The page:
Dark web marketplaces shut down

6:11 am on 21 July 2017

Authorities have shut down two dark web marketplaces associated with the trade in drugs, weapons, malware and stolen data.

Jeff Sessions

US Attorney General Jeff Sessions Photo: AFP

The US Justice Department said it had shut down AlphaBay, working with international partners, while European police closed down Hansa Market.

The law enforcement action was one of the largest ever taken against criminals on the dark web, part of the internet that is accessible only through certain software and typically used anonymously, authorities said.

AlphaBay allowed users to sell and buy opioids, including fentanyl and heroin, contributing to a rising drug epidemic in the United States, Attorney General Jeff Sessions said.

"We know of several Americans who were killed by drugs on AlphaBay," said Mr Sessions at a briefing in Washington.

"One victim was just 18 years old when in February she overdosed on a powerful synthetic opioid which she had bought on AlphaBay."

He also said a 13-year-old boy died after overdosing on a synthetic opioid bought by a high school classmate via the site.

Mr Sessions cautioned criminals from thinking that they could evade prosecution by using the dark web: "You cannot hide," he said, "We will find you."

The move struck a blow to an international drug trade that has increasingly moved online in recent years, though some experts thought its impact would be limited.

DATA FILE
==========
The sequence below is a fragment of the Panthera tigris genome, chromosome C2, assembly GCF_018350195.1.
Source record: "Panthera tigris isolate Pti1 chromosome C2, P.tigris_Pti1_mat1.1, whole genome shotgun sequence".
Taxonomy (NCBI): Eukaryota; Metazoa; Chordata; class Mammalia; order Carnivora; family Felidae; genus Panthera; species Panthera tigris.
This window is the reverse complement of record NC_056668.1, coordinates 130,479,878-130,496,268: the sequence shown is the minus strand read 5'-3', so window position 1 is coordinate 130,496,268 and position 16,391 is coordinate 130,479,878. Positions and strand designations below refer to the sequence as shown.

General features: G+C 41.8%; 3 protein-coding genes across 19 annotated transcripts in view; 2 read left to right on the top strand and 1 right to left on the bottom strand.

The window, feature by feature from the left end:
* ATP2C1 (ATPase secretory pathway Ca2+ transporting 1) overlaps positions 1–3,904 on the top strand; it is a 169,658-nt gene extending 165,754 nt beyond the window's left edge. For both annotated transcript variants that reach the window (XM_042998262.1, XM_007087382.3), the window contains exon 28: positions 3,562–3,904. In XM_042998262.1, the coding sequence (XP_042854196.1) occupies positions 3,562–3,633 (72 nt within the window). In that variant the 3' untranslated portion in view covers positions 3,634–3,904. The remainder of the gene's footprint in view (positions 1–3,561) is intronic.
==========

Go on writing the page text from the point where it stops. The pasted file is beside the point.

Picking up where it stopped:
Cyber security

The marketplaces were associated with the trade in drugs, weapons, malware and stolen data. Photo: 123RF

"The takedown of AlphaBay is significant" but criminals were going to "flock to other places", said Frank Cilluffo, director of the Center for Cyber and Homeland Security at George Washington University.

AlphaBay mysteriously went offline earlier this month, prompting speculation among its users that authorities had seized the site. It was widely considered the biggest online black market for drugs, estimated to host daily transactions totaling hundreds of thousands of dollars.

It was also accused of allowing a global trade in firearms, computer hacking tools and other illicit goods.

Hansa Market taken offline

The Justice Department said law enforcement partners in the Netherlands had taken down Hansa Market, another dark web marketplace.

AlphaBay and Hansa Market were two of the top three criminal marketplaces on the dark web, Europol chief Rob Wainwright said at the press conference.

According to Europol, there were more than 250,000 listings for illegal drugs and toxic chemicals on AlphaBay.

The international exercise to seize AlphaBay's servers also involved authorities in Thailand, Lithuania, Canada, Britain and France.

Hansa was seized and covertly monitored for a month before being deactivated.

The agency said it believed the bust would lead to hundreds of new investigations in Europe.

"The capability of drug traffickers and other serious criminals around the world has taken a serious hit today," said Europol executive director Rob Wainwright.

Arrest of suspected AlphaBay founder

The operation included the arrest on 5 July of suspected AlphaBay founder Alexandre Cazes, a Canadian citizen arrested on behalf of the United States in Thailand.

Mr Cazes was logged on to AlphaBay at the time of his arrest, allowing authorities to find his passwords and other information about the site's servers, according to legal documents.

Mr Cazes, 25, apparently took his life a week later while in Thai custody, the Justice Department said. He faced charges relating to narcotics distribution, identity theft, money laundering and related crimes.

FBI Acting Director Andrew McCabe said AlphaBay was 10 times larger than Silk Road, a similar dark website the agency shut down in 2013.

About a year later, AlphaBay was launched, growing quickly in size and allowing users to browse goods via the anonymity service Tor and to purchase them with bitcoin currency.

- Reuters / BBC

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